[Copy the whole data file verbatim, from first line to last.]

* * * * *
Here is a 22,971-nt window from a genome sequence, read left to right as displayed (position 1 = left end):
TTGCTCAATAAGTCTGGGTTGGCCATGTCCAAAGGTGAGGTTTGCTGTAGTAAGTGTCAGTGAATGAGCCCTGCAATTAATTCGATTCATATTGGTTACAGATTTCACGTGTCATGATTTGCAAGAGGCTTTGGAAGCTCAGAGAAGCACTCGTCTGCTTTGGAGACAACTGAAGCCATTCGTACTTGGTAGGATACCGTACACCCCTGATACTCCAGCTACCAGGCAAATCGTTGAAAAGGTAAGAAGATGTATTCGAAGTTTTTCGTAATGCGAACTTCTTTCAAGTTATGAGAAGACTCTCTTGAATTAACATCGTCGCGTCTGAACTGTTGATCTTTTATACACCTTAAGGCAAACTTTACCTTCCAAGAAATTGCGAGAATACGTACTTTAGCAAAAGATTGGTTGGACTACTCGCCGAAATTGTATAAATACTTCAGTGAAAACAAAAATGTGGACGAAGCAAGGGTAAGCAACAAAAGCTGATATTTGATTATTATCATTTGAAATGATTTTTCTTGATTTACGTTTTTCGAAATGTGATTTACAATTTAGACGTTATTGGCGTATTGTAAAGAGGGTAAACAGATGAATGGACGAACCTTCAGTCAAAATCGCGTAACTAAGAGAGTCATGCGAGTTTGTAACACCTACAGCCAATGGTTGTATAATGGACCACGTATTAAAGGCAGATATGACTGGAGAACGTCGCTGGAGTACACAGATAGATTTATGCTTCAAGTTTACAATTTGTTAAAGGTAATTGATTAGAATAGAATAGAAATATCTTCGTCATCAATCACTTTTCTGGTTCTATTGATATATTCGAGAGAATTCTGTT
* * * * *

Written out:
Here is a 22,971-nt window from a genome sequence, read left to right as displayed (position 1 = left end):
TTGCTCAATAAGTCTGGGTTGGCCATGTCCAAAGGTGAGGTTTGCTGTAGTAAGTGTCAGTGAATGAGCCCTGCAATTAATTCGATTCATATTGGTTACAGATTTCACGTGTCATGATTTGCAAGAGGCTTTGGAAGCTCAGAGAAGCACTCGTCTGCTTTGGAGACAACTGAAGCCATTCGTACTTGGTAGGATACCGTACACCCCTGATACTCCAGCTACCAGGCAAATCGTTGAAAAGGTAAGAAGATGTATTCGAAGTTTTTCGTAATGCGAACTTCTTTCAAGTTATGAGAAGACTCTCTTGAATTAACATCGTCGCGTCTGAACTGTTGATCTTTTATACACCTTAAGGCAAACTTTACCTTCCAAGAAATTGCGAGAATACGTACTTTAGCAAAAGATTGGTTGGACTACTCGCCGAAATTGTATAAATACTTCAGTGAAAACAAAAATGTGGACGAAGCAAGGGTAAGCAACAAAAGCTGATATTTGATTATTATCATTTGAAATGATTTTTCTTGATTTACGTTTTTCGAAATGTGATTTACAATTTAGACGTTATTGGCGTATTGTAAAGAGGGTAAACAGATGAATGGACGAACCTTCAGTCAAAATCGCGTAACTAAGAGAGTCATGCGAGTTTGTAACACCTACAGCCAATGGTTGTATAATGGACCACGTATTAAAGGCAGATATGACTGGAGAACGTCGCTGGAGTACACAGATAGATTTATGCTTCAAGTTTACAATTTGTTAAAGGTAATTGATTAGAATAGAATAGAAATATCTTCGTCATCAATCACTTTTCTGGTTCTATTGATATATTCGAGAGAATTCTGTT